The Scottish Rite Masonic Museum & Library recently received this handsome nineteenth-century desk decorated with inlaid Masonic symbols as a generous gift to the collection. Masons are oath bound to keep specific information about Freemasonry, such as ritual, passwords, and recognition signs, to themselves, causing many observers to describe the organization as a secret society or as a society with secrets. This desk fits right in—it has secrets of its own.
Constructed, in part, of southern beech, this desk came to the museum with a history of having been used in Arkansas and, later, in Utica, New York. Who owned and used it is not known. With several drawers, multiple shelves, and a writing surface, this form of desk falls into the category of secretary or desk-secretary—a piece of furniture that meant business. Only people with a serious amount of papers, objects, and books to organize would need a desk like this one.
Six and a half feet tall at its highest point, the largest portion of this desk is a glass-fronted cabinet with shelves, enough to contain—and display—a small library of books. A cornice with an elaborate pediment tops the section with a glass door. The design of the cornice offers a nod to the Renaissance Revival style popular in the United States in the 1860s and 1870s. At the very center of the pediment is an inlaid square, compasses, and letter G—a combination of Masonic symbols found on lodge buildings, in lodge rooms, and on many objects related to the fraternity. The smaller connected cabinet has a solid door. When opened, it reveals pigeonholes, vertical shelves with curved dividers designed to house and organize tall ledgers, and small horizontal shelves with shaped dividers likely used to store correspondence, along with two small drawers, and several cubbies. The drawers could accommodate pocket-sized articles, such as pens, coins, currency, or valuable trinkets best kept under lock and key.
At the lower inside corner of the cabinet is a cubbyhole with an arch-shaped opening decorated with Masonic symbols—a checkered pavement, a keystone, stars, and a panoply formed of a square, plumb, and level. In Freemasonry, the square, plumb, and level together are the working tools of the second degree. They served to remind Masons of the value of equality and to act morally and fairly. Though it looks like integrated part of the desk, this decorated cubbyhole is actually a box that can be removed from the cabinet. Behind it, hidden to anyone who does not know the secret of how to access them, are two small drawers with ring pulls (the drawers are visible just behind the removed section). These tiny drawers are not protected by a lock, but their secret location in the desk would have helped keep their contents secure.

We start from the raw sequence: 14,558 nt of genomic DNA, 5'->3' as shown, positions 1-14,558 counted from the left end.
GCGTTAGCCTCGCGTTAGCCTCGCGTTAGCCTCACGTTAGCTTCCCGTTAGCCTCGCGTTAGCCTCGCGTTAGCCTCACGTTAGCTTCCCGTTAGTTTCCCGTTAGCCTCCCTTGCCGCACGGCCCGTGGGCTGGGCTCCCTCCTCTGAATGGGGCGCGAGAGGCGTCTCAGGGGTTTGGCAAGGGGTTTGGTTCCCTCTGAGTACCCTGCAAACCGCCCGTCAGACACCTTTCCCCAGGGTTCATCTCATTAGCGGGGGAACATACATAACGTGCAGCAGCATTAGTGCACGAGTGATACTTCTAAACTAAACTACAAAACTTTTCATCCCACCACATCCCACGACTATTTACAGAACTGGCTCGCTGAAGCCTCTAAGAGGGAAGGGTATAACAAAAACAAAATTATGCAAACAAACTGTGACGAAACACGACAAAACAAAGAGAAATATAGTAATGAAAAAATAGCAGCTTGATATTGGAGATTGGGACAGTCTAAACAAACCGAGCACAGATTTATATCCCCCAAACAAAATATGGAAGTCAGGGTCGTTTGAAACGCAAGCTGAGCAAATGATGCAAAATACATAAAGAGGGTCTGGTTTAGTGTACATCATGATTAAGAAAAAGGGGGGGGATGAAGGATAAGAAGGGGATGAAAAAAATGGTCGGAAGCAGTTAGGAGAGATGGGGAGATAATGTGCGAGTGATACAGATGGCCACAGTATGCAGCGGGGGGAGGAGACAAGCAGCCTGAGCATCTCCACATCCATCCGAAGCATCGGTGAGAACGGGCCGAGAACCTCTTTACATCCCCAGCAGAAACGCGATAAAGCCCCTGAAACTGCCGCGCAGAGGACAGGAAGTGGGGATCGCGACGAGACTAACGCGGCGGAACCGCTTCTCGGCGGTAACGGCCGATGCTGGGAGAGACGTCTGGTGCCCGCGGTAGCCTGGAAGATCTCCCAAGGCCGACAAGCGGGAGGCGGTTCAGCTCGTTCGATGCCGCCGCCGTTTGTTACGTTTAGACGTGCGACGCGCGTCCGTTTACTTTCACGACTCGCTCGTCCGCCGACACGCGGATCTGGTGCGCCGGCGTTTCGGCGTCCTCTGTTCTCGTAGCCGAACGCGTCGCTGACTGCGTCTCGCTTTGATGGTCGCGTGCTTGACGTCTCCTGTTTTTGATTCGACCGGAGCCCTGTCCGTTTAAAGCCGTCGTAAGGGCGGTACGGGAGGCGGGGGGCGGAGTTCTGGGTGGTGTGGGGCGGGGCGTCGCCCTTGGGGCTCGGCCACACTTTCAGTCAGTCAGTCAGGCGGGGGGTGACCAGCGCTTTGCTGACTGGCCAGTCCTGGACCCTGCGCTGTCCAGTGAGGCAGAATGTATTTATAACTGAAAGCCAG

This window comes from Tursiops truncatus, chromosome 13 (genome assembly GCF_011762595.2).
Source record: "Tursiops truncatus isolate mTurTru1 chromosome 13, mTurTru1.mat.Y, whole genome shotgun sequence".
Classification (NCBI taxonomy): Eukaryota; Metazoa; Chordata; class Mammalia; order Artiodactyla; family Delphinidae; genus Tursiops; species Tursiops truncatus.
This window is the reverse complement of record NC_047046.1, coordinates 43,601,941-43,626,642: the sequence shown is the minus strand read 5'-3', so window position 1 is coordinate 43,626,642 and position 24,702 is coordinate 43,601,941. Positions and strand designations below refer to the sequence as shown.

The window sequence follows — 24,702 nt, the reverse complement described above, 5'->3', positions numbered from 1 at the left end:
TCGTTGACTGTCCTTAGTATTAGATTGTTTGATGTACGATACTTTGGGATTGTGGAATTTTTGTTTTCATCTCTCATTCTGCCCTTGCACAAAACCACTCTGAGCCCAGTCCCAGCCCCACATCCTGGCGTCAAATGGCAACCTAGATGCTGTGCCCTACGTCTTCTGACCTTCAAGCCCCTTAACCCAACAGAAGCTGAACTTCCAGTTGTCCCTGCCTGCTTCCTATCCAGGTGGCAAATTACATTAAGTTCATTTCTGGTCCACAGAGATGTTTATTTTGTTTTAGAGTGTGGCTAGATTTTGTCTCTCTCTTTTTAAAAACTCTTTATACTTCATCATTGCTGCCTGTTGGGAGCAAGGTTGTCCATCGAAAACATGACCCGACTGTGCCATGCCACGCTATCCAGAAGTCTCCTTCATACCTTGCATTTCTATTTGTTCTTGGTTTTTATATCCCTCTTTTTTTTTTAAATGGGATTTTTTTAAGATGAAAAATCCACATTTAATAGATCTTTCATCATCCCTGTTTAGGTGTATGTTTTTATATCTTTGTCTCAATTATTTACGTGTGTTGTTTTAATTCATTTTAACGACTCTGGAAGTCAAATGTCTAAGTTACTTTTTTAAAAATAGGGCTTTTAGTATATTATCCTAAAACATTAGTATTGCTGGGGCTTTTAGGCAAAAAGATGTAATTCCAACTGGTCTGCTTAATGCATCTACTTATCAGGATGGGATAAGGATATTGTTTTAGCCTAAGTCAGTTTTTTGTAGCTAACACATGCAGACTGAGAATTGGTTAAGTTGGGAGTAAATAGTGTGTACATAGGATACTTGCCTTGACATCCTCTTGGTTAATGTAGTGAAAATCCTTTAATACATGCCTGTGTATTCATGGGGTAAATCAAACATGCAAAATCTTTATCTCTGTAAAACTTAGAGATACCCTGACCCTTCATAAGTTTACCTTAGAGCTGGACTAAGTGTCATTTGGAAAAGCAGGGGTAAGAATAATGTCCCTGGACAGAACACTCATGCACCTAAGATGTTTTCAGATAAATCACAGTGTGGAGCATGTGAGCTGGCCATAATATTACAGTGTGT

The upper portions of the desk rest on a slightly sloped writing surface. Now stained black, this surface may have, at one time, covered with felt or leather. Supporting the surface on one side is a column of four drawers, on the other side are two turned legs. The long single knee-hole drawer is fit with two levels of compartments divided to accommodate writing implements and small objects. At first glance, the lockable drawers with white knobs appear to be run-of-the-mill. They, in fact, offer several secret hiding places to stow documents and objects. Each of the four drawers at the side are shorter than the overall length of the desk. Behind each of them is a second drawer with a leather pull that lays flat. The bottom of the lower-most drawer in the column conceals a drawer accessible by pulling the back of the drawer up to reveal a wooden knob and a shallow hidden compartment perfect for concealing documents. Altogether, six different keys are needed to access the drawers and cabinets in this desk.
With so many secret compartments incorporated into its design, this beguiling desk offers more questions than answers. The most compelling of these questions may be, what important objects and papers did the original owner of the this desk want to keep secure or hidden? Though we may never know the answer to this question, the decoration, form, and function of this desk are clues that it was a tool used by someone who valued his association with Freemasonry who engaged in work that required he retain and organize different kinds of records and objects. This desk suggests that he had intriguing secrets to keep.
Details, Desk, 1860-1880. United States. Gift of Peter J. Samiec, 2022.037. Photograph by Michael Cardinali.